We don’t have to imagine the outcome. We saw it play out last October. How’d that work out again?
What Cruz doesn’t realize, or hopes you don’t realize, is Democrats and the White House will never negotiate.
Imagine you’re sitting across from al Qaeda leadership to talk peace. They want you and all Americans dead; you don’t want anyone to die. How do you negotiate with that?
Your opening offer is “Don’t kill us and we won’t kill you.” But they view killing us as their calling, and they’re perfectly willing to die. Do you find a middle ground with that? Some people can be killed, just not all? Everyone can have their left hand chopped off? What?
There is no answer because they just want to kill everyone. Progressives will not negotiate because they don’t care how their policies harm people. They believe their goal is noble – and if you have to harm people, trample rights, lie, whatever, along the way, well, that’s just what you have to do. The ends justifies the means.
You want to purge the Republican Party of “squishes,” I’m with you. But how about we do it from a position of power? A lot of the notes I got said we need to get rid of Sens. John McCain and Mitch McConnell before we do anything else. Great, but McCain isn’t up till 2016. And McConnell’s primary opponent said this week, “I’d be willing to lose the Senate if it meant keeping America.” It doesn’t.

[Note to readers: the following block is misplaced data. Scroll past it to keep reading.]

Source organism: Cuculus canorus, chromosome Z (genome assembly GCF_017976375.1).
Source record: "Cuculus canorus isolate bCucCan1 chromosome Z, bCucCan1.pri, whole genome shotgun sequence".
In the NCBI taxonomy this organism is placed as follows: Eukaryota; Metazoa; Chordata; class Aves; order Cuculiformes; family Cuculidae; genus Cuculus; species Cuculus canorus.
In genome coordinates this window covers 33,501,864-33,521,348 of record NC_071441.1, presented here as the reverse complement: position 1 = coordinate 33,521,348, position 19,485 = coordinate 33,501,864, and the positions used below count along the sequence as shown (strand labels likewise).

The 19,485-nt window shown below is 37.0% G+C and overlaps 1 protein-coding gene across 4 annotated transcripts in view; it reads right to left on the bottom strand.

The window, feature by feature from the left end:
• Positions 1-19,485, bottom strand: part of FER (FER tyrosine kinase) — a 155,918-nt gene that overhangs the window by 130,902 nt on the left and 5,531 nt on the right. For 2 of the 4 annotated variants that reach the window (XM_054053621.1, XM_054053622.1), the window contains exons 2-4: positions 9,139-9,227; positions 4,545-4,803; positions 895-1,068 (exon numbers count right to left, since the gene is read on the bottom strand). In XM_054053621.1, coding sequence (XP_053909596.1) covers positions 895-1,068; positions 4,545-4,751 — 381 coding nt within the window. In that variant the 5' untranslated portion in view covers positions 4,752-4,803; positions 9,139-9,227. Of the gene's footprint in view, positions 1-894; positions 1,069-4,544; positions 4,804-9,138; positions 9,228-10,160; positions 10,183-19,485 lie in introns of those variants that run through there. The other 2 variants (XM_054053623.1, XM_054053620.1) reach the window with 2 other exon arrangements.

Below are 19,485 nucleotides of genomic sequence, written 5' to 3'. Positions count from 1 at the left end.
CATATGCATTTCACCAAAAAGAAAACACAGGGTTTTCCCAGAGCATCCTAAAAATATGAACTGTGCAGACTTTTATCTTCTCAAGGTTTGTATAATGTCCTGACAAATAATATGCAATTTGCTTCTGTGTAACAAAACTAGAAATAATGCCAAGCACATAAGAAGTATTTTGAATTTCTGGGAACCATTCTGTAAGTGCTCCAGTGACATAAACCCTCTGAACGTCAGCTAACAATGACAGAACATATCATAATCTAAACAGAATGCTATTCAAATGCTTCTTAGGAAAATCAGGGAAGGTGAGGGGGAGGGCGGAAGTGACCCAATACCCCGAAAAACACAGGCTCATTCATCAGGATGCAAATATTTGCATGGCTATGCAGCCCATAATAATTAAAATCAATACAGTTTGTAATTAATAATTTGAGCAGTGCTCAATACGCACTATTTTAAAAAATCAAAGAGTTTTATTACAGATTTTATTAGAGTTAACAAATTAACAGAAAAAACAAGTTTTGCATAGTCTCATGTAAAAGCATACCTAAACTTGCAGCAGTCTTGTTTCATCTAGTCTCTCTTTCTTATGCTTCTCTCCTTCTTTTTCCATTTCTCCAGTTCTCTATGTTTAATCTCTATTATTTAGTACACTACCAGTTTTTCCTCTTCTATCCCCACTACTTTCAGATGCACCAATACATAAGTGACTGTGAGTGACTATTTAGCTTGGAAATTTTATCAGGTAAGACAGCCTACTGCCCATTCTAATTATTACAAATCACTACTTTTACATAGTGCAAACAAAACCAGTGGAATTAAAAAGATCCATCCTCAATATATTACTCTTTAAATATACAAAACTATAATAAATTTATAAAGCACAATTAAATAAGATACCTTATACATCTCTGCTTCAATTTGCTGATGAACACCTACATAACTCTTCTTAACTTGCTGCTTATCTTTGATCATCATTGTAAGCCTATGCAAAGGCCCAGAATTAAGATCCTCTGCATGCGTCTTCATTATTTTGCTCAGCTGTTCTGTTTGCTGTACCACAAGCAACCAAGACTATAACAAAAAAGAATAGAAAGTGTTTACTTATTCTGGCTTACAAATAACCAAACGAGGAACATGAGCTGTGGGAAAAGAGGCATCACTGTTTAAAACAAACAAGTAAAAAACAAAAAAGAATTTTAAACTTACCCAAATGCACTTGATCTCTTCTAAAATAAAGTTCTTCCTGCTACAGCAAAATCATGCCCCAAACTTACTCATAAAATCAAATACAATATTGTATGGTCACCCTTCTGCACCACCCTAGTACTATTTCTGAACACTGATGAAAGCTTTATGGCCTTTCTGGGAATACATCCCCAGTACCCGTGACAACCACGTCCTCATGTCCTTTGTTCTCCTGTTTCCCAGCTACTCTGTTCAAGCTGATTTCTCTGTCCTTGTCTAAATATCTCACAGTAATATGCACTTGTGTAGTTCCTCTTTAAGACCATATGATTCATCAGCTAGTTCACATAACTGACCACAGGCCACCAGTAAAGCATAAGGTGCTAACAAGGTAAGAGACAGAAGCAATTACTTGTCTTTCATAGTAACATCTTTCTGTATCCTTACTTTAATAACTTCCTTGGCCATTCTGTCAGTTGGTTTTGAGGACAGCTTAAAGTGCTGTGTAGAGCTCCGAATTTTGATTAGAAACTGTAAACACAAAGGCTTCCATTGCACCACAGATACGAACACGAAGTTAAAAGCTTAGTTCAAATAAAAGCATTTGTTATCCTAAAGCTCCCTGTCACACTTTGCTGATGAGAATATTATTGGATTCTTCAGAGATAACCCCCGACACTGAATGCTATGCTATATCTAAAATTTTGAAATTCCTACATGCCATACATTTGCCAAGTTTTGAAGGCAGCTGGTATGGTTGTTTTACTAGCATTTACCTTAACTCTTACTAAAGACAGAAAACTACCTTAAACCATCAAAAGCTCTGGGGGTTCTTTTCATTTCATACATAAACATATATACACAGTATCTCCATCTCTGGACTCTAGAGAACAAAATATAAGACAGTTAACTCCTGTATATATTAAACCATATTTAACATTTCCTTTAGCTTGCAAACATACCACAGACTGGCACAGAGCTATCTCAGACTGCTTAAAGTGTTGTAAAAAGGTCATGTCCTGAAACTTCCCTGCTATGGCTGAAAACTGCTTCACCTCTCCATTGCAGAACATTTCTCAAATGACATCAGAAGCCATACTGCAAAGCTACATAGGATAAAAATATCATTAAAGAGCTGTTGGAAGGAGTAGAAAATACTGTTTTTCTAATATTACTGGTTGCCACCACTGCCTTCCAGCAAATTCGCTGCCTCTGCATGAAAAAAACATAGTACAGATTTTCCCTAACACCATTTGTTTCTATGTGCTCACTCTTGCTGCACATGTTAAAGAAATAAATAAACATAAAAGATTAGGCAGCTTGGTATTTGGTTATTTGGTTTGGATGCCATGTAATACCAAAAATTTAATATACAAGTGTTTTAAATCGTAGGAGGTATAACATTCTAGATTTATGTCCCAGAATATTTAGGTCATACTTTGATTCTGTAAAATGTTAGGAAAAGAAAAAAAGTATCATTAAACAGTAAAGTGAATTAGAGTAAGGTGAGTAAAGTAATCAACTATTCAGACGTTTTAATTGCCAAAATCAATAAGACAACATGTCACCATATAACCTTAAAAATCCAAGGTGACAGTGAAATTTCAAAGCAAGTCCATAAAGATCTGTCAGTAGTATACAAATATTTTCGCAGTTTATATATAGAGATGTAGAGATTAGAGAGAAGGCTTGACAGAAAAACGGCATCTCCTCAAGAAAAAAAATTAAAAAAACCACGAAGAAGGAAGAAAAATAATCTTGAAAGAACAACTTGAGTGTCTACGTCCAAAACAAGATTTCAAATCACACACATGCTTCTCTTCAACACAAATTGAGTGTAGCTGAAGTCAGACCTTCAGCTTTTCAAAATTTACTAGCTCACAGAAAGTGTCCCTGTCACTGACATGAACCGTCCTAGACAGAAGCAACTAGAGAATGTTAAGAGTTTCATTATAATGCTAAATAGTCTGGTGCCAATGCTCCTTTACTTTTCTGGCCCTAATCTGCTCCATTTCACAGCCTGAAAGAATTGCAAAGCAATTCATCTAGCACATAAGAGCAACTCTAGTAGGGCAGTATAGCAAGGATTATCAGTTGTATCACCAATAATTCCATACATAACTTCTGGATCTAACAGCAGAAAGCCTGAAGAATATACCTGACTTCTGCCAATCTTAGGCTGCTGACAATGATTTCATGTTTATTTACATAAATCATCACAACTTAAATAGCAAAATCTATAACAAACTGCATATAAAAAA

If we don’t win the Senate in 2014, we lose the Senate until 2018, at the earliest. There simply aren’t enough vulnerable Democrats up in 2016. So this is it – our best chance for four years. If you want to burn calories and spend money and energy on Republican infighting, you may end up beating a few less-than-conservative senators and have a more principled caucus. But it still will be a minority caucus.
There’s a great South Park episode featuring “Underpants Gnomes,” gnomes who would steal kid’s underpants as part of their business plan. Their plan consisted of collecting underpants – then ? – and that would equal profit. The middle step, the important step, was missing. But the gnomes were convinced of the success of their plan nonetheless.
This, as best as I can tell, is the plan of those Republicans most vocal in their criticism of fellow Republicans. They are the “Underpants Gnome Caucus,” convinced their dislike of the current state of things will somehow change them. And Cruz is their chairman. If they don’t start thinking and acting strategically, or find that missing middle step to turn underpants into profit, they will be the most principled members of the minority party in Congress.
I look forward to reading how I’m awful and “the problem” in the comments, but I’d rather read a well-though-out alternative plan that can win.